It looks simple – a pretty blue cornflower – but this plant is causing controversy in Austria. It’s the chosen flower of the far-right Freedom Party, even though it was once associated with the Nazis.
Dieter Dorner takes a long sip of his Gemischtes, a mix of dark beer and lager, and smiles.
We are sitting in an inn in Untersiebenbrunn, a little town east of Vienna, where he is a councillor for the far-right Freedom Party. Over a meal of sausage, chips and locally grown white asparagus, he tells me about a planned dance.
In true Austrian fashion, it’s to be a ball – the local Freedom party’s first Cornflower Ball, Der Kornblumenball.
“We’ve never had a Freedom Party Ball in Untersiebenbrunn before,” he explains. “So we said to ourselves, let’s do something, let’s have a ball. The band will play dance music. My favourite is the slow waltz.”
The ball was arranged last September, but the timing is felicitous, because these days the Freedom Party in Untersiebenbrunn has a lot to celebrate. In the first round of voting in Austria’s presidential election in April, 53% of people here voted for the Freedom Party candidate, Norbert Hofer.
Dotted through the town’s leafy streets are the blue Freedom Party campaign placards and posters for the Kornblumenball, featuring a silhouette of a dancing couple in evening dress.
“Hasn’t there been some controversy about the blue cornflower?” I ask. “Something to do with the Nazis?” Dieter shakes his head. “The cornflower is simply the Freedom Party flower and we like it,” he says.
“To discuss what happened 80 years ago, or what didn’t happen or perhaps happened doesn’t bring us forward. There is certainly nothing deliberately nasty about it.”
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But other Austrians are not so sure.
“The cornflower is a complicated symbol,” Vienna historian, Bernhard Weidinger, tells me. “It was the German Kaiser Wilhelm’s favourite flower, and was used by pan-German nationalists in the 19th Century.
“Then between 1934 and 1938, when the Nazis were a banned party in Austria, it was the secret symbol they used to wear in order to recognise each other.”
Nowadays, it’s traditional for Austrian MPs to wear a flower in their buttonholes at the opening of parliament, he explains. The colour of the Freedom Party is blue, so they wear a cornflower.
“You are not a neo-Nazi if you wear a cornflower,” he continues. But it is fair to say that the Freedom Party cultivates a certain ambivalence when it comes to the past.
Their presidential hopeful, Norbert Hofer, continues to face sharp criticism about his occasional choice of floral decoration. In response to a question last week, he declared that he wanted nothing to do with the Nazis, and wouldn’t let them take away things like the cornflower.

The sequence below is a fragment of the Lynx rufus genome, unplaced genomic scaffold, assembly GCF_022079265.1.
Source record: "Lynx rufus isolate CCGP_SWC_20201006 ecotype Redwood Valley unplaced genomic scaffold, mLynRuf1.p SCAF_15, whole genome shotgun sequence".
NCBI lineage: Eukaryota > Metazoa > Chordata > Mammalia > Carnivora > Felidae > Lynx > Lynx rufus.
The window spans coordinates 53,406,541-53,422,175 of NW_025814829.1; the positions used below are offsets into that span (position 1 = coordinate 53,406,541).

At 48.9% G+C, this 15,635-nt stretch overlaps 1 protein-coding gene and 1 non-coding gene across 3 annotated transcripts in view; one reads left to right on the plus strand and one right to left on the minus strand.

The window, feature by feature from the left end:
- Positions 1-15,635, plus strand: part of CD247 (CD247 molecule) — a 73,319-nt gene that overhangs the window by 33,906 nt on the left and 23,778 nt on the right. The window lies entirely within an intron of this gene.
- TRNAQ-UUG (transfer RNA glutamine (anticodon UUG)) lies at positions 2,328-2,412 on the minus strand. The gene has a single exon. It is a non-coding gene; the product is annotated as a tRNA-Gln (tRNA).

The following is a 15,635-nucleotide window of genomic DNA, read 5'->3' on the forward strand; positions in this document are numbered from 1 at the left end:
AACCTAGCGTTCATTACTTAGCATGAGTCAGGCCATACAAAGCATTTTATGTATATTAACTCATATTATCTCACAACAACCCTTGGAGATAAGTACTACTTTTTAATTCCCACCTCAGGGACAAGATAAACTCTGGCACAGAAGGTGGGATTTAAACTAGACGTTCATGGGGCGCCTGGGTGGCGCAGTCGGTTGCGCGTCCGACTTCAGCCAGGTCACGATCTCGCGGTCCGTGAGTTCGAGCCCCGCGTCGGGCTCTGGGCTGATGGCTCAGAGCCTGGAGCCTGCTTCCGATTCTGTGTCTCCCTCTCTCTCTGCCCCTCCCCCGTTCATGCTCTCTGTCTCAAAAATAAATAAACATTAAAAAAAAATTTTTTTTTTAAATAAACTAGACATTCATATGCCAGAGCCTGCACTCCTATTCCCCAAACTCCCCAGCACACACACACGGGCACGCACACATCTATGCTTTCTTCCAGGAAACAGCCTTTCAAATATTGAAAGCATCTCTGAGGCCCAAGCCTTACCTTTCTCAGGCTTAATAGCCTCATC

- Latin name: Centaurea cyanus, also known as bachelor’s buttons
- Native to the Mediterranean and Europe
- National flower of Estonia
- Worn in France as a “le bleuet” a symbol of remembrance akin to the poppy in the UK
The Freedom Party has moved on a long way from the heyday of its firebrand leader, Joerg Haider, who died in a car crash in 2008. Back in the 1980s and 90s, Haider openly praised aspects of the Third Reich. These days, Freedom Party members who veer in that direction are quickly silenced or removed from their posts.
A day or so later I fall into conversation with a young man called Michael, in a park in Vienna.
It’s a balmy spring evening, the chestnut trees are in bloom, and in the distance a jazz band is playing a free concert on an open-air podium. “What do you think about the Freedom Party and the cornflower?” I ask.
“I hate those people,” he replies. “And the cornflower isn’t great. But you know, I’m not quite as worried about their attitude towards the past as I am about their attitude to what’s going on now. Their barely-concealed racism, their rhetoric against Muslims and refugees is really wrong.”
He looks around at a family playing with their well-groomed dogs. “And the other thing that bothers me,” he says, “is that they are working on people’s fears and encouraging our worst instincts. Like Donald Trump does. Austria is better off than most countries in the world. It’s safe – and in general life is pretty good here. But to hear the Freedom Party talk, you’d think we were living in some desperately difficult country.” He shrugs.
I think back to my conversation with Dieter in the comfortable little town of Untersiebenbrunn. I had asked him if the Freedom Party was deliberately stirring up fears to gain votes.
“We don’t create people’s concerns, we express them,” he had said. “We’re worried about our future. When you have a lot, you also have a lot to lose.”
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